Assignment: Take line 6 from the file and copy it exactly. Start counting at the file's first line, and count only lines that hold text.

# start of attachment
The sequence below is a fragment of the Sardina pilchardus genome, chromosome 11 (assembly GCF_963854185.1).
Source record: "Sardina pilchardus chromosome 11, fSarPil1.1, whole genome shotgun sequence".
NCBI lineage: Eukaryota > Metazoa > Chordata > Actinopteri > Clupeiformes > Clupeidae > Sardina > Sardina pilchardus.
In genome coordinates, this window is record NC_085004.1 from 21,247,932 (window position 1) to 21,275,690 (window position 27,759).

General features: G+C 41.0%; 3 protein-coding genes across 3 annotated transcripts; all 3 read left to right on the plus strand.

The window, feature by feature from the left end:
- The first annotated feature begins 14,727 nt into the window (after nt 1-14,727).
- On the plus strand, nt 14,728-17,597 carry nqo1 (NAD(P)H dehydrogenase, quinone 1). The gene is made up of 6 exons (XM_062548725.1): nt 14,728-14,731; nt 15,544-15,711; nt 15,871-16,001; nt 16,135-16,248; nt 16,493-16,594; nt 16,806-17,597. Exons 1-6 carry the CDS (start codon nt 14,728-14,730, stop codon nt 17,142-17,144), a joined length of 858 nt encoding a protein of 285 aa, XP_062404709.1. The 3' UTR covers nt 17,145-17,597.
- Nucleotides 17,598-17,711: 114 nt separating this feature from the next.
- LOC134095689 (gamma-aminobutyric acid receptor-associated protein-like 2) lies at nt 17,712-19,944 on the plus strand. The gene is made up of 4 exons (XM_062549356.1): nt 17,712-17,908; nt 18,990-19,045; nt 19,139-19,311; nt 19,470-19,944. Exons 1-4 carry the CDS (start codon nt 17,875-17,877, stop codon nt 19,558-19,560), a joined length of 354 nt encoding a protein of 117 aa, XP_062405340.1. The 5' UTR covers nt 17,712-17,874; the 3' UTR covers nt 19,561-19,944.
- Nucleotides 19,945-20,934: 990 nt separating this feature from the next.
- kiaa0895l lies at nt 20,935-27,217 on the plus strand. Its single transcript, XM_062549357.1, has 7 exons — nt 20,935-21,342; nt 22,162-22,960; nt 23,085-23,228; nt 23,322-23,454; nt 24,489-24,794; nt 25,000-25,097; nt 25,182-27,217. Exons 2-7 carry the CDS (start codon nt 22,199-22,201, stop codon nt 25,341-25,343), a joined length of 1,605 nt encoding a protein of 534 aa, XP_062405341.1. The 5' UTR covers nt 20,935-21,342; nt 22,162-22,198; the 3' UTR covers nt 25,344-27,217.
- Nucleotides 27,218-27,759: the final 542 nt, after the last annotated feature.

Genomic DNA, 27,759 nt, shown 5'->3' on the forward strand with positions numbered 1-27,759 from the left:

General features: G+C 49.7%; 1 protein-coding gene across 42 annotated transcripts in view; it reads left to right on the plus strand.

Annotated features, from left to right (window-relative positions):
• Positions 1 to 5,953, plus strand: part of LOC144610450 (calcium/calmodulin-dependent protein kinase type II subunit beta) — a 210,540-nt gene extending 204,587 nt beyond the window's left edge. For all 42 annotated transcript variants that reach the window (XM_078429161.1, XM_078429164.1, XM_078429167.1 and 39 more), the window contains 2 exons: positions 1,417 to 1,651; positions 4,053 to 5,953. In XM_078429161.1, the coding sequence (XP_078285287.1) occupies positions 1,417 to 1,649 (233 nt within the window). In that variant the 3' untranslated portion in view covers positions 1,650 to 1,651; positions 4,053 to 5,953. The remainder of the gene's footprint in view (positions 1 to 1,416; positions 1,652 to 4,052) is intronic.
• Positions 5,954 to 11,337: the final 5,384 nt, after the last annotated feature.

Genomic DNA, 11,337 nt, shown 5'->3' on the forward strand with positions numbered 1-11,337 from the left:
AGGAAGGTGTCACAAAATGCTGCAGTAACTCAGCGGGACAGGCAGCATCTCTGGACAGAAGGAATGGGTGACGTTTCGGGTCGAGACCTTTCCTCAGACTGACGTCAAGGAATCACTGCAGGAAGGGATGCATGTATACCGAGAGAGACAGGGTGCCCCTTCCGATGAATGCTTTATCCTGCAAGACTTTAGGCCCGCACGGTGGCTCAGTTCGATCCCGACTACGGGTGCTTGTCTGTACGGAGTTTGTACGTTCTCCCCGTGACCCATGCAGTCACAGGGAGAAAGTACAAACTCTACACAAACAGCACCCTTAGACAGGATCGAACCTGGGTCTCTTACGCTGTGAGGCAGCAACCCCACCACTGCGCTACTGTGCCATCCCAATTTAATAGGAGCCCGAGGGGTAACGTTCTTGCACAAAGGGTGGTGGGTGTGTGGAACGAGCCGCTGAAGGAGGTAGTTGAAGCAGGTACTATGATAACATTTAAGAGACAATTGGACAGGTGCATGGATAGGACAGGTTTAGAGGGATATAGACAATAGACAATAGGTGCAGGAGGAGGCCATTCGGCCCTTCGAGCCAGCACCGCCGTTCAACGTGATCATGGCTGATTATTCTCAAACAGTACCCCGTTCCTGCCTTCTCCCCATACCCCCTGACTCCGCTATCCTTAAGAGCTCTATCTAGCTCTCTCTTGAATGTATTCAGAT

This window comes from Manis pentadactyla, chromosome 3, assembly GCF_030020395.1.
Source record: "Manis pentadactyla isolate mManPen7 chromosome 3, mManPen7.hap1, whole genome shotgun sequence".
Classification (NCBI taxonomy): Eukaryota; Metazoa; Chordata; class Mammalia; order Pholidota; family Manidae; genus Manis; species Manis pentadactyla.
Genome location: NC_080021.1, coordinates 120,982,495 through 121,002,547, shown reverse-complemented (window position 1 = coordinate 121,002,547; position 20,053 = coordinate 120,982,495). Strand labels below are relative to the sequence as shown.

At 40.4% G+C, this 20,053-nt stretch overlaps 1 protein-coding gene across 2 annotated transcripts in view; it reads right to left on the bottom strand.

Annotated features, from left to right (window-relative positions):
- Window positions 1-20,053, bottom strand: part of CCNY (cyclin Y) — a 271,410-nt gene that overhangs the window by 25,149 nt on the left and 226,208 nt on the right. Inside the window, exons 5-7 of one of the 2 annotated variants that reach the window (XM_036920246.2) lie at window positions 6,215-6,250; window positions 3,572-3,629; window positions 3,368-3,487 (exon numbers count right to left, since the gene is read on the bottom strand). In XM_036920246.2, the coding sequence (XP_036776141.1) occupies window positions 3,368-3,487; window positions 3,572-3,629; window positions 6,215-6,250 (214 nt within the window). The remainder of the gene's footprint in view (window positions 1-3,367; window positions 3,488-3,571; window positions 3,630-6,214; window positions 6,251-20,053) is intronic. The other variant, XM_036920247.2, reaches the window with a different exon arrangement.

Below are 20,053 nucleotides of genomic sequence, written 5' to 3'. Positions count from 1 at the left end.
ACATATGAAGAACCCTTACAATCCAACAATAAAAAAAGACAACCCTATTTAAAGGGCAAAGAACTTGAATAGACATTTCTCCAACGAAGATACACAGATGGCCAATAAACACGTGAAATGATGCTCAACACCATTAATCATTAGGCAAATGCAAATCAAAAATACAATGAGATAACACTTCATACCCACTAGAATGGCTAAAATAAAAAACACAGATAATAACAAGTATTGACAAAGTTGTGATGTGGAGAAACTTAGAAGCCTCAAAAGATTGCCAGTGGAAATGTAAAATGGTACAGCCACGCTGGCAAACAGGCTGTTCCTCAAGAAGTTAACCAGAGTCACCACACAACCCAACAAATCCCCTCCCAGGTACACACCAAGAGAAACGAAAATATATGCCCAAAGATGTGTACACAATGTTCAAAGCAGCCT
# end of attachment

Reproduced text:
The window, feature by feature from the left end: